Supporting Women Weavers in Guatemala

By SARAH MIERS, Spark Fellow

Guatemala is one of the poorest countries in Latin America. The civil war in the 1980s devastated the county and the financial crisis in 1998 crippled its projected economic recovery. Today, the country is still facing serious development challenges:

  • 51% of Guatemalans live on less than $2 a day and 15% of the population lives on only $1 a day.
  • Guatemala is reported to have the most unequal income distribution in the hemisphere.
  • Its social development indicators, including chronic malnutrition, illiteracy and infant mortality, are some of the worst in the Americas.

I had the opportunity to travel to Guatemala last summer in the highlands near Quetzaltenango and Lake Atitlán and was greatly affected by the reality of these challenges.

Indigenous rural communities are particularly impacted by poverty and malnutrition. Many of these communities create beautiful textiles and artisanal crafts, but they do not have access to markets or resources to insure consistent income from these goods.

I am therefore very excited about Spark’s newest grantee The Chuacruz Women’s Weaving Cooperative, as it will work to support women weavers in the village of Chuacruz and help them generate sustained income.

The grant will provide the following:

  1. Foot-pedal Loom: The women in this community are back-strap weavers, a time-intensive weaving method that makes it impossible for them to create and sell enough textiles to support their families.  Spark’s grant will supply a traditional foot-pedal loom and foot-pedal loom classes  to increase their skill set and production capacity.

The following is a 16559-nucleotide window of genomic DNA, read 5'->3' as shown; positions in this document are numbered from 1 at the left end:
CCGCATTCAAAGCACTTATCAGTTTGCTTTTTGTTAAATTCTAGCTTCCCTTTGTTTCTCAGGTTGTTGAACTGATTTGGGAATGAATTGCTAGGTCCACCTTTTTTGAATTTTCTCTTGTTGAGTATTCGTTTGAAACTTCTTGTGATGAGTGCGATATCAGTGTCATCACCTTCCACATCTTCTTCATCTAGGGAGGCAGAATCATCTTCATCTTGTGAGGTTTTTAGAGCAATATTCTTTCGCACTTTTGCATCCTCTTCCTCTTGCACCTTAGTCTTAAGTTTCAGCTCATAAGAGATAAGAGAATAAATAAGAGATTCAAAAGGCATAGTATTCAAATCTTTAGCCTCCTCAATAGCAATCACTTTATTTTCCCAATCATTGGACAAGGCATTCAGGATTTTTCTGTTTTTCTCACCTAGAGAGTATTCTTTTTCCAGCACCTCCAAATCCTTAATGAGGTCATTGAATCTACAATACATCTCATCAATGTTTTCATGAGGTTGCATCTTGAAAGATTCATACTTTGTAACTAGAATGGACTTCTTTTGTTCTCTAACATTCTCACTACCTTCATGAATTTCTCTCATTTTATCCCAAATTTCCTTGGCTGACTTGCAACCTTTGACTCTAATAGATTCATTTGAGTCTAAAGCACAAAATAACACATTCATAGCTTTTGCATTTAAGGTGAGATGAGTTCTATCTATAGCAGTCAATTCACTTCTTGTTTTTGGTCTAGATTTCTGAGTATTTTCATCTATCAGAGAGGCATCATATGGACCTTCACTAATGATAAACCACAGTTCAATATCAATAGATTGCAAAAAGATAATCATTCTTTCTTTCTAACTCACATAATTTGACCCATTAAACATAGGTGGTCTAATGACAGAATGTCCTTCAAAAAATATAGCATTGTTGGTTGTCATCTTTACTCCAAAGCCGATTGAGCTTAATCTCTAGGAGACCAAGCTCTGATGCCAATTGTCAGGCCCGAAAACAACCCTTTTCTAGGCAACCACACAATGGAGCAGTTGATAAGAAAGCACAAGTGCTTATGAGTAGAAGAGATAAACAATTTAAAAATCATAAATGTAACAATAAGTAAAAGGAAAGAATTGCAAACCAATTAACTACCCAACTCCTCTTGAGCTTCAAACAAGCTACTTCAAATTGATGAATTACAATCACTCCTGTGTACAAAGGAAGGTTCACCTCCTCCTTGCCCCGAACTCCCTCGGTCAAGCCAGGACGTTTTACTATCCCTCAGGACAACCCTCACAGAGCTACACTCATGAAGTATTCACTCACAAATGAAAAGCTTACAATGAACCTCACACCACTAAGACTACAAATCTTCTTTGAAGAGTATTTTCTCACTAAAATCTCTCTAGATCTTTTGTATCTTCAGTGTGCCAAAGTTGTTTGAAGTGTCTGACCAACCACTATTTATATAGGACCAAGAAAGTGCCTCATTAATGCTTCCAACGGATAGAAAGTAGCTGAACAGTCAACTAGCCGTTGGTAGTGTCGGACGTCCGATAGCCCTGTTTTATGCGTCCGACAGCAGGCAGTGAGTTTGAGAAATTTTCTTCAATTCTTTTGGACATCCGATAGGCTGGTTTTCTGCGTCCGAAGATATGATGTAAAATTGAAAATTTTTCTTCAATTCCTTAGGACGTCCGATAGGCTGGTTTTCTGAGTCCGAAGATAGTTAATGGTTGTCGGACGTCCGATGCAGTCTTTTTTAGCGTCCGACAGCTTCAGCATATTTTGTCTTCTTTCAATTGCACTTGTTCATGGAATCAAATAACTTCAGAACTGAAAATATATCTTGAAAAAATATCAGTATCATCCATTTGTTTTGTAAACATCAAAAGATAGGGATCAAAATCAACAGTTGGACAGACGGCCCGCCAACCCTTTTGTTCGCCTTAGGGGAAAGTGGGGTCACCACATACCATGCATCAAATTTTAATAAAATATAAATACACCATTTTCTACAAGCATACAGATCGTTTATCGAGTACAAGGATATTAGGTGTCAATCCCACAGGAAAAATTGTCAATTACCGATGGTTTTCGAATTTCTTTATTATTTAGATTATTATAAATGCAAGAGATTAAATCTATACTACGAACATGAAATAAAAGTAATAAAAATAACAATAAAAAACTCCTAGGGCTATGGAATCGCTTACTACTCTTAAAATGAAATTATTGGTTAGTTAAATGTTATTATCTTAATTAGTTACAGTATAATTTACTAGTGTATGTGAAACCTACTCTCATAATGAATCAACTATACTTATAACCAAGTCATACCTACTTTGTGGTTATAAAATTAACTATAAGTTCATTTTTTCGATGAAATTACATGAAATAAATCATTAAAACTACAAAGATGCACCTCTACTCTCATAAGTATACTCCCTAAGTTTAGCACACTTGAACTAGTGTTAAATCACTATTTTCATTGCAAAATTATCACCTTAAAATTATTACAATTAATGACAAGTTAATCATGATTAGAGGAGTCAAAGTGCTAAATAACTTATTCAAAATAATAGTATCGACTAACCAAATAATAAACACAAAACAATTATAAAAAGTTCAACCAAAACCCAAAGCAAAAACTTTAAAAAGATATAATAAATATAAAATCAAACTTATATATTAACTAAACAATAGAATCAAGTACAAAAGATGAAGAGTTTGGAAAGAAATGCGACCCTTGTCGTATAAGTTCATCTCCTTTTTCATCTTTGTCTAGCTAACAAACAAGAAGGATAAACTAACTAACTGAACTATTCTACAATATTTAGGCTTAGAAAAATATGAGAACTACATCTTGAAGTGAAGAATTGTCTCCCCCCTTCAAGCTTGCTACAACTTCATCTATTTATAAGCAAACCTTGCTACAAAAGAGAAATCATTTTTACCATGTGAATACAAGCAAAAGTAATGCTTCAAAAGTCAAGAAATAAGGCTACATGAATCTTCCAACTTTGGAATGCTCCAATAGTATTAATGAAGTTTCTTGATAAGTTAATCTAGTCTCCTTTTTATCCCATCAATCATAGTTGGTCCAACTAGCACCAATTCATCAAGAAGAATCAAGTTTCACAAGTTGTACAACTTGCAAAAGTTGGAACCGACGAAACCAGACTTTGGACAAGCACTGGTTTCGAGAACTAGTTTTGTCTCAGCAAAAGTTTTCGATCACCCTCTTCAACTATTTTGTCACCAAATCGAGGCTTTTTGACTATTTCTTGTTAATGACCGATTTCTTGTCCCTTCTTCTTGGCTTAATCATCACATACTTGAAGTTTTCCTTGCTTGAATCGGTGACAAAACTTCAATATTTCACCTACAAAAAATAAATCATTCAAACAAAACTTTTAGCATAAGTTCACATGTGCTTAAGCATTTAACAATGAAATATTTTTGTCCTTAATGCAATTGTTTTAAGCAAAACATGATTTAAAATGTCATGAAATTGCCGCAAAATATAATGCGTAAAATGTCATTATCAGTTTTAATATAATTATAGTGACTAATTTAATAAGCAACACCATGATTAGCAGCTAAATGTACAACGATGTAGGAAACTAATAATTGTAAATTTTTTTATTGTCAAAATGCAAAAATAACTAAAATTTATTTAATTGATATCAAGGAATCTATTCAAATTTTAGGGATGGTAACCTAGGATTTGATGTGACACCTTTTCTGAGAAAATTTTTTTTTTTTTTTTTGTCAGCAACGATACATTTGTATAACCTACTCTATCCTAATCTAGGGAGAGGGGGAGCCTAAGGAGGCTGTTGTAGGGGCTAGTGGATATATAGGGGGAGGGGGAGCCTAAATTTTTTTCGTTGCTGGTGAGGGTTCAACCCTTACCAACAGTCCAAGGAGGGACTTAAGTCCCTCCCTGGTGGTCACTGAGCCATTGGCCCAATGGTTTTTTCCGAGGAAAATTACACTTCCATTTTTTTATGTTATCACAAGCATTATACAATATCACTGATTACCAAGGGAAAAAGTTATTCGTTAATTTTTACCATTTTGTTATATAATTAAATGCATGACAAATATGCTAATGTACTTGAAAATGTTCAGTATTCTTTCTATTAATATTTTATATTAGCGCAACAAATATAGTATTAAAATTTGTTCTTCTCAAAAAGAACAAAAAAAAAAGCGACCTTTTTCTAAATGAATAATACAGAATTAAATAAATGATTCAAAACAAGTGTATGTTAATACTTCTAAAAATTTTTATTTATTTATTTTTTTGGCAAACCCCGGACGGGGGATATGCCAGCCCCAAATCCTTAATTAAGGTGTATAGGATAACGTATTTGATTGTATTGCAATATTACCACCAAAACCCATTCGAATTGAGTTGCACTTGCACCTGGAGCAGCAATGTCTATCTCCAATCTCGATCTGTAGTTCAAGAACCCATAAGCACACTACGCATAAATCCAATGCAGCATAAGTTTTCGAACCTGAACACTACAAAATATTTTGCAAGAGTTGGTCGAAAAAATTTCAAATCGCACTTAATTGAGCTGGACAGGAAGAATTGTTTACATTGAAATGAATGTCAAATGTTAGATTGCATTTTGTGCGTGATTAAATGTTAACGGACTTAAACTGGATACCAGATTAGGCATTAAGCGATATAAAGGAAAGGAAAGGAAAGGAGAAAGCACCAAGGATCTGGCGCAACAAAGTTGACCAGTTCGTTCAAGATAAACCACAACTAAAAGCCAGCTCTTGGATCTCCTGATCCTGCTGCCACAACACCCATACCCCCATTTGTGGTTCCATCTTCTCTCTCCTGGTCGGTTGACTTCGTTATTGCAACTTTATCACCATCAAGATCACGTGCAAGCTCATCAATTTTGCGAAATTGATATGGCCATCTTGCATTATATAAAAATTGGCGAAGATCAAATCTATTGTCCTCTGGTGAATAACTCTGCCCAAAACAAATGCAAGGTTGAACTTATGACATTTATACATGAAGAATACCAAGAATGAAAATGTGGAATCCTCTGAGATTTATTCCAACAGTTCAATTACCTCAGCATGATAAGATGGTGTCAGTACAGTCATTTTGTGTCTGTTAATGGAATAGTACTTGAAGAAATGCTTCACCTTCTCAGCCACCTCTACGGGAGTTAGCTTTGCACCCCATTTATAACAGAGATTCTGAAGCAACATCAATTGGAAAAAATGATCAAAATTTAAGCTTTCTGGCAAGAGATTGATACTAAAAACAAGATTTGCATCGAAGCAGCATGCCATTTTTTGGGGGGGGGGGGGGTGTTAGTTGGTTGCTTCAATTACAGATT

2. Business Classes: Additionally, Spark’s grant  will provide a 12-week Business and Design Curriculum to teach these women business skills that will help them turn their unique weaving into a sustained income.
  3. Microbarter Loan: After the women are successfully using the foot-pedal loom and have completed their business training, our grant will provide the community with microbarter loans to start a business. This unique opportunity allows the women to pay back their interest-free loan by selling their goods in the US market. Our grantmaking partner Nest will assist the consistency of these sales by connecting them with a vast network of designers and distributors here in the US.

We are so excited about the success that our grantmaking partner Nest has had in other Mayan communities in Guatemala and this opportunity to support this community in Chuacruz that we have decided to feature this new grantee for our upcoming Cocktails for a Cause event.

Please join us at Spark’s Cocktails for a Cause event on April 20, 2011 to help raise funds for the women weavers in Chuacruz.

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4 responses to “Supporting Women Weavers in Guatemala

  1. Great to see Spark supporting indigenous rural artisans in a way that will broaden their economic opportunities and allow them to build sustainable livelihoods. Looking forward to the event on the 20th!

  2. It’s great to hear about this even for a great cause!

  3. Sarah, thanks for this thoughtful post! It’s great to learn more about the important work Spark grantees are doing!

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